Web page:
Heartland Flyer Official Website

Main articles: List of Oklahoma school districts by county, List of school districts in Oklahoma, List of private schools in Oklahoma, List of vocational technical schools in Oklahoma, and List of colleges and universities in Oklahoma

Oklahoma PrairieThe various government sponsored arts, community, and tourism programs emphasize Oklahoma's Native American heritage heavily. There are many central areas of Native American heritage in Oklahoma, including one of the most notable, Tahlequah, which is near Muskogee in Eastern Oklahoma. Native American culture runs deep in the lives of Oklahomans and one may experience it through various cultural programs including pow wows, the Tsa-La-Gi village in Tahlequah, OK and the International Cowboy Hall of Fame.

Other ethnic celebrations include those of Yukon & Prague (celebrating the Czech heritage of some early immigrants), Tulsa's Greek Holiday, the Tulsa Scottish Games, Shalomfest (in Tulsa), Tulsa's German Oktoberfest, the Mennonite Relief Sale (in Enid, OK), Italian festivals and neighborhoods in the McAlester and Krebs area, traditional Asian, African American, and Hispanic celebrations in Oklahoma City as well as the pride parade and festival in the city's GLBT district, and the Juneteenth Celebrations found all across the state.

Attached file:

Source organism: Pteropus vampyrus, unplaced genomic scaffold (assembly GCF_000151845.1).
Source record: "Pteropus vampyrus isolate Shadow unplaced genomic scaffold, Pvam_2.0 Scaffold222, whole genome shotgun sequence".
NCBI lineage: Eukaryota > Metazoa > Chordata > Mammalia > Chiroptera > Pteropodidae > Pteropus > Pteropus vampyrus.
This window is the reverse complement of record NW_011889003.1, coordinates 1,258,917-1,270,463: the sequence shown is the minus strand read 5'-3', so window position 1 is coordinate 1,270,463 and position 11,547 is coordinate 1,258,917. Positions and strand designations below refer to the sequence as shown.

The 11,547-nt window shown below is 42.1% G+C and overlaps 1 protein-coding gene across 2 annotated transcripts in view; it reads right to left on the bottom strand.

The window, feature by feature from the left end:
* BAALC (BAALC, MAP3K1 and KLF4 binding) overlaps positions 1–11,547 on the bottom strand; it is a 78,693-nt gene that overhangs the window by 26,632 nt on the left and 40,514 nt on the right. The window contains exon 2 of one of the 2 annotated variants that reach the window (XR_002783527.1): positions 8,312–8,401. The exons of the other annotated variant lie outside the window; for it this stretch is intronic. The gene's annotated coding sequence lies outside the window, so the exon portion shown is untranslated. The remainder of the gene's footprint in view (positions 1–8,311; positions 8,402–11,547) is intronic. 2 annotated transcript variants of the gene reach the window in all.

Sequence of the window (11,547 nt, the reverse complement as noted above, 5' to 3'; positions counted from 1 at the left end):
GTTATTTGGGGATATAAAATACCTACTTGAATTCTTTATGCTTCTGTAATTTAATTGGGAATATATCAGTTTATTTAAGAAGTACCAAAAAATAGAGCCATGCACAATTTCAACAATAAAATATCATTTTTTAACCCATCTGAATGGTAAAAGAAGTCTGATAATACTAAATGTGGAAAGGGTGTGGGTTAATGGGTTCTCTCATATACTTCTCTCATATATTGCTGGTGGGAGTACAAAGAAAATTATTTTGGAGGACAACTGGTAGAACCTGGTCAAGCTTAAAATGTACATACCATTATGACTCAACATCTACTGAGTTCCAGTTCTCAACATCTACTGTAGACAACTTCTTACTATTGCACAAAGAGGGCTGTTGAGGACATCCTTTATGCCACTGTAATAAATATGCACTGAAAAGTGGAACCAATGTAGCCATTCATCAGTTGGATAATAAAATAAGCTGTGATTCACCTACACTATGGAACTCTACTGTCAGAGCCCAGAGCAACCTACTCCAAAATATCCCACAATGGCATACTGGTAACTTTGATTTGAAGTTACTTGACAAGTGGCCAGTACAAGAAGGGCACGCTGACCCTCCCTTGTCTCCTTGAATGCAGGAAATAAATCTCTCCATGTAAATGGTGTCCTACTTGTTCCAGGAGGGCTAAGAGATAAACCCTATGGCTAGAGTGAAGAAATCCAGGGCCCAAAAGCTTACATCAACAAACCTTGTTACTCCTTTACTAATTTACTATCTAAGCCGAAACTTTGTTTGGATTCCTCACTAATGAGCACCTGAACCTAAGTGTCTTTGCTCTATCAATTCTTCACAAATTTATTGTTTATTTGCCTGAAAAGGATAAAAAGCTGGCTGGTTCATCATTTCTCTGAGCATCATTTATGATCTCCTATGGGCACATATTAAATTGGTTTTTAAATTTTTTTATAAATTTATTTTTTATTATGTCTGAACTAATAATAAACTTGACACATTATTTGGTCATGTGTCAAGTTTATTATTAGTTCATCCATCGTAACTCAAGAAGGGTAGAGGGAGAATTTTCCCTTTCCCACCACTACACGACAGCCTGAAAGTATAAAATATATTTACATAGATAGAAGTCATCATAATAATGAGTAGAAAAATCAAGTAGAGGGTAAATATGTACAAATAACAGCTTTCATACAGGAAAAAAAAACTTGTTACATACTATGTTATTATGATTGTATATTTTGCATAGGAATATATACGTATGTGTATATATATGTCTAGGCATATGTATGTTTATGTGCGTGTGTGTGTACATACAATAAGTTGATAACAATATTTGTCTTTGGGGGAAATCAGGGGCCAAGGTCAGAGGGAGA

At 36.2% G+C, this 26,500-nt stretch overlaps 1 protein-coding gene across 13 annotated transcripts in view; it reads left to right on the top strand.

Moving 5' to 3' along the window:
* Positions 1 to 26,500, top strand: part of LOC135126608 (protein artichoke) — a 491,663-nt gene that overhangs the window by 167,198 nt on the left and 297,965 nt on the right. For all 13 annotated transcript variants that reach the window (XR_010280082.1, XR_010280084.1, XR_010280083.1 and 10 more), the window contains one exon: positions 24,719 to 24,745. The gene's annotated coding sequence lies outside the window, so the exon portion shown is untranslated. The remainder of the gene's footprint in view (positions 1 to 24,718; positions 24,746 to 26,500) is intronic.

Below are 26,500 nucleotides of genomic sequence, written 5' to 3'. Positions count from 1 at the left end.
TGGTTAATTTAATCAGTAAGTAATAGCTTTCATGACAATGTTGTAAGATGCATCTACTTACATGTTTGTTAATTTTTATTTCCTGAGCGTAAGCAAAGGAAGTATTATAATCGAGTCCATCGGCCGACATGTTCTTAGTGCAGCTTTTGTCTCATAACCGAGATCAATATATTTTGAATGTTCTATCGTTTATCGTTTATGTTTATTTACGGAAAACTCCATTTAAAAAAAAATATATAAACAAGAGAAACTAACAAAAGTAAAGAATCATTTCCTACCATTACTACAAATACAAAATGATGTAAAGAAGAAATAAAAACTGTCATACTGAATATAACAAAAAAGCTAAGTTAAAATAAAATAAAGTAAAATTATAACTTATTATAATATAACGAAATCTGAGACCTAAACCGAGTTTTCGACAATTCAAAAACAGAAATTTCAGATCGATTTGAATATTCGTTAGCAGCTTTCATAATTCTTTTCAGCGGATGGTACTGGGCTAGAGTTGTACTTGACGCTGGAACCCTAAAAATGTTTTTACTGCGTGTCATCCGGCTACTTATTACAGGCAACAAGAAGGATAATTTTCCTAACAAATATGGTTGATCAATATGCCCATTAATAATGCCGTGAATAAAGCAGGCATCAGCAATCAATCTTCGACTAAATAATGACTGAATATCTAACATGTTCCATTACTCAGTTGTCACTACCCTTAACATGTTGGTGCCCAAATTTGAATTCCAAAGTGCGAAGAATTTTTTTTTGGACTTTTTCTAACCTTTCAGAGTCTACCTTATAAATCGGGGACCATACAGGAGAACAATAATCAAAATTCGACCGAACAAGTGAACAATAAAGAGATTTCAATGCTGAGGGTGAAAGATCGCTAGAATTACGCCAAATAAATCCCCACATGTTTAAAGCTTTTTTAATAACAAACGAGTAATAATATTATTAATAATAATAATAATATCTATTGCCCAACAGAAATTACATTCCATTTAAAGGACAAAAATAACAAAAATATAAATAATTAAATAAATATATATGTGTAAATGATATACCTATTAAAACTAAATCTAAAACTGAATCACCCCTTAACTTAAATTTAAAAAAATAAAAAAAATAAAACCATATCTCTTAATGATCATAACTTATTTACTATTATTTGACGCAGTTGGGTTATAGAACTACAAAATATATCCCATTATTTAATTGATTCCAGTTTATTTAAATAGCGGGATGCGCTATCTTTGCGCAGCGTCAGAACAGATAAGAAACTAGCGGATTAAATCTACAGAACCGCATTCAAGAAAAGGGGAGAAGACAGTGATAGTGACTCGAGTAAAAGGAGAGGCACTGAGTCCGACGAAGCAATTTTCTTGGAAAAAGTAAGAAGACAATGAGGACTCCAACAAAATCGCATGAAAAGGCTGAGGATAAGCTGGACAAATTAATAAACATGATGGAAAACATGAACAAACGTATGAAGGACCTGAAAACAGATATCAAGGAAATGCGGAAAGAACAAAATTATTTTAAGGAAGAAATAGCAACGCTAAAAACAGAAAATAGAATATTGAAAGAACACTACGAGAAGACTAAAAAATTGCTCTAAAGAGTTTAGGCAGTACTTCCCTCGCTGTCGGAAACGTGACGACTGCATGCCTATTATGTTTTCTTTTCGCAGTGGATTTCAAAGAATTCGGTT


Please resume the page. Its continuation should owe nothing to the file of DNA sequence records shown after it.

Because of the devastation of New Orleans, Louisiana in 2005, the NBA's New Orleans Hornets relocated to Oklahoma City and are currently known as the New Orleans/Oklahoma City Hornets. The Hornets are the first major professional sports league franchise to play in the state.

The minor league baseball teams are:

Oklahoma RedHawks (AAA in Oklahoma City)
Tulsa Drillers (AA in Tulsa)
Other Oklahoma City teams include

Oklahoma City Blazers (Ice Hockey: CHL)
Oklahoma City Yard Dawgz (Arena Football League: AF2)
Oklahoma City Lightning (Women's Football: NWFA)
New Orleans/Oklahoma City Hornets (National Basketball Association)
Other Enid teams include

Oklahoma Storm (Basketball: United States Basketball League)
Other Tulsa teams include

Tulsa Oilers (Ice Hockey: CHL)
Tulsa Talons (Arena Football: AF2)
Tulsa 66ers (Basketball: NBA Development League)
Oklahoma's major college teams are

the Oklahoma State Cowboys (Oklahoma State University)
the Oklahoma Sooners (University of Oklahoma)
the Tulsa Golden Hurricane (University of Tulsa)